How will higher-ed programs benefit pros in an evolving specialization?

 


victor-shaffer-80x80   dick-riley-80x80.jpg    Fraud EDge 



Fraud examination and forensic accounting programs, a relatively new trend in higher education, transcend traditional accounting courses and prepare students with novel and specialized fraud examination skills. As reported in the September/October 2011 Fraud EDge column, colleges and universities offer more than 50 multi-course programs in the U.S., up from only a handful in 2003. 

Anti-fraud courses train students to think critically, while often providing hands-on experiences with seasoned specialists who make a living catching fraudsters. Experiential training and skill acquisition are vital for professionals who want to make a living preventing, deterring and apprehending fraudsters. This column explores the value anti-fraud graduates can bring to business environments and how anti-fraud education can benefit students.

EMPLOYERS' PERSPECTIVES
 

Over time, criminals become more creative and challenge auditors' abilities to detect well-concealed fraudulent activities. A professional who lacks anti-fraud training may approve a company's yearly ledgers without looking below the surface. However, a trained fraud examiner can uncover a pattern of illegitimate transactions and a related cover-up. Anti-fraud practitioners take professional skepticism to new levels. Anti-fraud programs develop critical thinking, investigative tenacity and the necessary communication skills to explain complex fraud schemes in simple language to law enforcement, prosecutors, attorneys and jurors.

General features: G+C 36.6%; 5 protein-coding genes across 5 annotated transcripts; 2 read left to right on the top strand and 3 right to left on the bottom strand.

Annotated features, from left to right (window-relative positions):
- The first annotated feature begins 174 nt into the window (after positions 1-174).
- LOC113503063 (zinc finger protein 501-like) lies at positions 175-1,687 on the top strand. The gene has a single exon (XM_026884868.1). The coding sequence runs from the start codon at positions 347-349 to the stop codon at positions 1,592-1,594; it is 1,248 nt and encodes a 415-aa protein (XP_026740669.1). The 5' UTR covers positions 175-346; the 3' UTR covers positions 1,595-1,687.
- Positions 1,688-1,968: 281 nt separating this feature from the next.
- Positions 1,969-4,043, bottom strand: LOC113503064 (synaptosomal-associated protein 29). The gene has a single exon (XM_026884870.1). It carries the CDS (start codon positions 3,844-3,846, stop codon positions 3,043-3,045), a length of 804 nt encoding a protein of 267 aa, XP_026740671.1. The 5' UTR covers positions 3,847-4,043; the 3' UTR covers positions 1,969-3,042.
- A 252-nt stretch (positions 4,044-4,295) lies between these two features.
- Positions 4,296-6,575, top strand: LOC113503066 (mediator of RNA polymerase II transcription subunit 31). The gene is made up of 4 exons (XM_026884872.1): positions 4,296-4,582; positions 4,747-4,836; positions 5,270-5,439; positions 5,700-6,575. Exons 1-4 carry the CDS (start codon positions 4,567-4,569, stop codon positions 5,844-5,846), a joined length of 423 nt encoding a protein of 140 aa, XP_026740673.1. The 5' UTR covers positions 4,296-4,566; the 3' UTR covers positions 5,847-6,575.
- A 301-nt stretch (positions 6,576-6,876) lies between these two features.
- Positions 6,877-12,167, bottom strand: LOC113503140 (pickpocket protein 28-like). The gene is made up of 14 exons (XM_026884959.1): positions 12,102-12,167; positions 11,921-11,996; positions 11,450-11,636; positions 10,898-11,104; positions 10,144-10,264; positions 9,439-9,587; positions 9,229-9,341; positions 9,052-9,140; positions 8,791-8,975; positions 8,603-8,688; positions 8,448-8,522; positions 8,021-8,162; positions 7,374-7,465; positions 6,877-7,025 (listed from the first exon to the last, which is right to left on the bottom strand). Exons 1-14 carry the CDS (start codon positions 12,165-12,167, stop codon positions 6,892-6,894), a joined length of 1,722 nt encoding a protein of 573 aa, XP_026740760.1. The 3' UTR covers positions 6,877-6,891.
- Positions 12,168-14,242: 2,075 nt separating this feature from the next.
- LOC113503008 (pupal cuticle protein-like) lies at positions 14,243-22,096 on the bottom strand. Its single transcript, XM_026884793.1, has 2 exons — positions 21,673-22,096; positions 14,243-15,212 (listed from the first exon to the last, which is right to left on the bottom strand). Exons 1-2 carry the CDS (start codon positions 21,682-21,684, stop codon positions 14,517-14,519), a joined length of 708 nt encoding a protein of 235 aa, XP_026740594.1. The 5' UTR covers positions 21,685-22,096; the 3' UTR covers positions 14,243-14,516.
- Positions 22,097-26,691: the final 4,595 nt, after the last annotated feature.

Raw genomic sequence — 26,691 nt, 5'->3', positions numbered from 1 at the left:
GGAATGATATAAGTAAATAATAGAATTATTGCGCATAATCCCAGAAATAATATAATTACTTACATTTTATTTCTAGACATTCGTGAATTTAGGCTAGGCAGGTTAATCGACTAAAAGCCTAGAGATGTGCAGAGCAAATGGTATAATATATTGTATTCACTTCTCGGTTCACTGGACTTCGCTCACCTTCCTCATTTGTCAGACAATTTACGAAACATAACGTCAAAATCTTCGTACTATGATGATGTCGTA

Nevertheless, many of the more than 60,000 Fraud Magazine readers might ask: "If I hire an entry-level person (albeit trained in anti-fraud methods), instead of an experienced professional, what's the value to my organization?" Let's hear from some of the employers who make these decisions.

Franco Frande is chief of financial investigations for the U.S. Bureau of Alcohol, Tobacco, Firearms and Explosives (ATF) and an executive-in-residence professor at West Virginia University. Some of the benefits he has experienced with new hires who have quality anti-fraud training include:
  
  • Shorter on-the-job learning curves. 
  • Increased confidence on investigative assignments. 
  • Accelerated exposure to more
advanced fraud schemes. 
  • Expert testimony skills. 
  • Advanced audit abilities. 
  • More complete data analysis skills. 
  • Networks of other professionals in specialized fields. 
  • Experience in working with professionals from non-accounting fields. 
 

 


For full access to story, members may sign in here.

Not a member? Click here to Join Now and access the full article.